Best Drum Machine
Since the first "rhythm machine" (the "Rhythmicon") was invented in 1932, people have sought out a way to overlay their music with loop-based percussion parts. While the first machines could only play a limited number of rhythms, such as mambo or tango, the modern day drum machine is loaded with thousands of preset rhythms, as well as specialized sounds to help the producer or DJ realize a finished track. Some drum machines are also samplers, allowing the user to create their own sounds and trigger them from the pads. The things to look out for in drum machines are the quality of the sound, of course, but also how easy and fun it is to use in practice. When shopping for a drum machine, questions arise such as, how responsive are the pads themselves, how intuitive is the screen interface, and what are the connectivity options in terms of a larger rig? All of the below options satisfy the core requirements of a functional drum machine, but they differentiate themselves because of the answer to those questions, as well as the quality of sound.
Boss Dr. Rhythm DR-880 Rhythm Machine
Akai XR20 Beat Production Station Drum Machine
Akai MPC500 MIDI Production System
Alesis SR16 Drum Machine
Zoom RhythmTrak RT-223 Drum Machine
The Boss Dr. Rhythm DR-880 drum machine has been the machine of choice lately for many bands on the road, when a drummer isn't available. The sounds themselves are a little dated, but remain a draw for the product. Also, users have praised it for the sheer number of drum and percussion sounds and the decent built-in effects. Borrowing sounds from Roland's decent SRX library, the DR-880 sounds just fine. A key selling point is that Boss has included 3 EZ Compose buttons to create original patterns without having to go through the painstaking process of note-by-note programming, which is slightly cumbersome on this drum machine. Sometimes the result is not ideal, but the randomness of rhythm provided often sparks creativity in the user and leads to interesting and effective percussion parts. The DR-880 also has a Groove Modify feature that allows discrimination between groove and triplet feels. A guitar/bass input jack is also provided, and those instruments can benefit from the built-in COSM Drive/amp models and multi-effects.
Taking the best parts of Akai's wildly popular MPC line, and then pre-loading over 700 sound and integrated effects, the XR20 is one of the finest drum machines on the market. There are twelve pads that Akai calls "MPC-esque", and the backlit LCD screen is large and organized clearly and intuitively. Also, the pads themselves are backlit and follow the beat while the device is playing. In Pattern Play mode, different patterns can be triggered by a single pad strike, a very useful tool when performing live. Lastly, a drum roll/note repeat function is included, a feature desired but not available in some other items on this list. For sound, MPC-like workflow, portability, and overall value, the XR20 is the drum machine to have if you can afford the price tag.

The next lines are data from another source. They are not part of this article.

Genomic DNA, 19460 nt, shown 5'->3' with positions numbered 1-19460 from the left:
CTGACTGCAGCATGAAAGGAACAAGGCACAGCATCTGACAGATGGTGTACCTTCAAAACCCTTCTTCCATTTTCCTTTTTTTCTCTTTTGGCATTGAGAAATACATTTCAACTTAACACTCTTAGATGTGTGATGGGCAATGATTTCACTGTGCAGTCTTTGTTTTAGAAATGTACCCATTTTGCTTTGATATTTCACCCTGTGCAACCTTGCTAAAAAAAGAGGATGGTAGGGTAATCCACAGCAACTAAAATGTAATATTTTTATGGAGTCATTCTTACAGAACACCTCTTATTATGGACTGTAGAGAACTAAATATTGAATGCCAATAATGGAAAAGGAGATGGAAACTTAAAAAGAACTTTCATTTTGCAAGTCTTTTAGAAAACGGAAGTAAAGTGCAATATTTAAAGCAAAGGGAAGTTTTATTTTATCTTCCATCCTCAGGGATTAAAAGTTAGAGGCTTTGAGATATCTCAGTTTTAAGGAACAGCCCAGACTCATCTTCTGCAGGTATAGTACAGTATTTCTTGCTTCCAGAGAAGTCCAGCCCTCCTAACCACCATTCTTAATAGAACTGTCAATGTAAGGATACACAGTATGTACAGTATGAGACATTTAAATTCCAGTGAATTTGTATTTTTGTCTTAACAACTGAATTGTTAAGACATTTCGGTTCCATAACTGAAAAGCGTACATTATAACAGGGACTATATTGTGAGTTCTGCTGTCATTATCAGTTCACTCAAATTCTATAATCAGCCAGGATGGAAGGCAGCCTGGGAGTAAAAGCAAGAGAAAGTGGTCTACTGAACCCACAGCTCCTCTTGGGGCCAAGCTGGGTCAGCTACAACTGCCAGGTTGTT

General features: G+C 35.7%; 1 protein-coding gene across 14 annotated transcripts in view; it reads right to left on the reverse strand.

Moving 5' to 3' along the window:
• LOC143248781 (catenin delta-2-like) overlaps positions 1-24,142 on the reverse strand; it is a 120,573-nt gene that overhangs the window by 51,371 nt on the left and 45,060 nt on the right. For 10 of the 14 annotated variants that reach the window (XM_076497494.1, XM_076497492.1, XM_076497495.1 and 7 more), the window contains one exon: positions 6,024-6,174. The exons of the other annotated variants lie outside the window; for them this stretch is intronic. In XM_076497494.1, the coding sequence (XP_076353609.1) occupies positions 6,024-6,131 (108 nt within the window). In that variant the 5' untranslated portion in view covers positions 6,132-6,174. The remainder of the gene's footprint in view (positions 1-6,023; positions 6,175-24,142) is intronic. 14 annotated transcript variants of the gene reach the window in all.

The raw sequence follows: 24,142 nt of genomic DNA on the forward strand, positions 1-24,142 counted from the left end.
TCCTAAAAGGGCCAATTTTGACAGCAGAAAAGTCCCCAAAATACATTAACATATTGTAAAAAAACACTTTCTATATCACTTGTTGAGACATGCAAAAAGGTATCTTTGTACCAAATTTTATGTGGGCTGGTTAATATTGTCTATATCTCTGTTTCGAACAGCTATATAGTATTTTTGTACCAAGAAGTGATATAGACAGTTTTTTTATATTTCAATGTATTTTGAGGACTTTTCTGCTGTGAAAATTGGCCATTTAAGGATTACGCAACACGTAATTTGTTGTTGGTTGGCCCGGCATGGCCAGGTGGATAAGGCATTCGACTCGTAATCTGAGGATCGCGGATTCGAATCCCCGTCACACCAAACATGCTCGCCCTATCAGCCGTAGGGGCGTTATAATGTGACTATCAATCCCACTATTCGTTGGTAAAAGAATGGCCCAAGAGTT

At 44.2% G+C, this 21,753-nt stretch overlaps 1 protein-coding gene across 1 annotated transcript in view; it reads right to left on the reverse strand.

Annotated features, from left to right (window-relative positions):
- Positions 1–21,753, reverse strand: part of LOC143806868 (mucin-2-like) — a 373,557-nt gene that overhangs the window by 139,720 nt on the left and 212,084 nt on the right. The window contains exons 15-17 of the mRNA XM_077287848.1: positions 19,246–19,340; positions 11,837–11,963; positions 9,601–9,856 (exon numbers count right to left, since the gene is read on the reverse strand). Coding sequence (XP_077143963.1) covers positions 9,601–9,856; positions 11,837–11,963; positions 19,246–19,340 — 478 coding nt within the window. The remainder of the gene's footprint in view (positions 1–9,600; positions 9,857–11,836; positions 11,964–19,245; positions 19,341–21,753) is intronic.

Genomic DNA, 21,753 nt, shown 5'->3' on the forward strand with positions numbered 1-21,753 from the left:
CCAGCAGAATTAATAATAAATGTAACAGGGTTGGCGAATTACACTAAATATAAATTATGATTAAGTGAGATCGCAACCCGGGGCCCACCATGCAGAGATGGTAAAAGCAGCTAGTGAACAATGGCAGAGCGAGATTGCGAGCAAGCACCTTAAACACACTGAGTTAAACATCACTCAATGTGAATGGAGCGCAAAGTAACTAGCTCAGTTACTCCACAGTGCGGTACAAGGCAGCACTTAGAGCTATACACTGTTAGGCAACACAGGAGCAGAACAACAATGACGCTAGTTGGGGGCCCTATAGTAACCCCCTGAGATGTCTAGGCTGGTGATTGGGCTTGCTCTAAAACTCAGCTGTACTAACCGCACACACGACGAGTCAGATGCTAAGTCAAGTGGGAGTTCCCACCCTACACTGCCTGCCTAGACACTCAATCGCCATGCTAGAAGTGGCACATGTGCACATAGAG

As the device of choice amongst pro hip-hop producers and DJs alike, Akai has made its name and spawned one of the most popular sample formats (.aka) because of their flagship MPC line. Part drum machine, part sequencer, part sampler, the MPC line, of which the MPC500 is the least expensive option, allow the user to load MPC files of 16 MB built-in, and is expandable up to 128 MB using the EXM128 memory expansion slots. There are no built-in sounds, that's true, but there are lots of .akai sound files available for relatively little expense. Also, the 48 tracks are available in the sequencer, plus the USB connection provided to be able to drag-and drop samples and sequences to and from your computer, Mac or PC, make it a killer package. More than anything else, the design and execution of the MPC500 workflow, as well as plethora of great sounding .aka files available, makes it the choice of pros when it comes to groove production, and in turn makes it the best drum machine for your dollar.
One of the most popular and beloved line of drum machines, and arguably a classic, the SR16 has been in production since 1991. The fact that it's thrived for all those years while undergoing nominal changes from year to year is a testament to its value. The user has 233 natural drum sounds to choose from of varying audio quality, both in dry form and with reverb. The Dynamic Articulation feature analyzes the velocity of the pad strike, and then chooses a version of the sample in question to trigger based on that velocity. In this drum machine there are 50 preset patterns that were programmed by drummers, which would seem to partly explain its popularity over the years. Lastly, the SR16 HAS MIDI In/Out functionality, and is capable of 16-voice polyphony.
The ZOOM RT-223 is a good basic drum machine with 500 sounds, 70 built-in drum kits, 13 pads, and 440 rhythmic patterns. The layout of the pads is a little unorthodox, favoring a two-row approach, as opposed to the traditional square pads in a squarish pattern. The pads themselves are a little small and closely spaced, but even those with big hands should be able to operate it without too much trouble. The sounds are actually good, yet don't compare so favorably up against some competitors on this list. Groove Play Mode, which allows for DJ-style pattern triggering, is a welcome addition, so for the price the RT-223 does present a good value.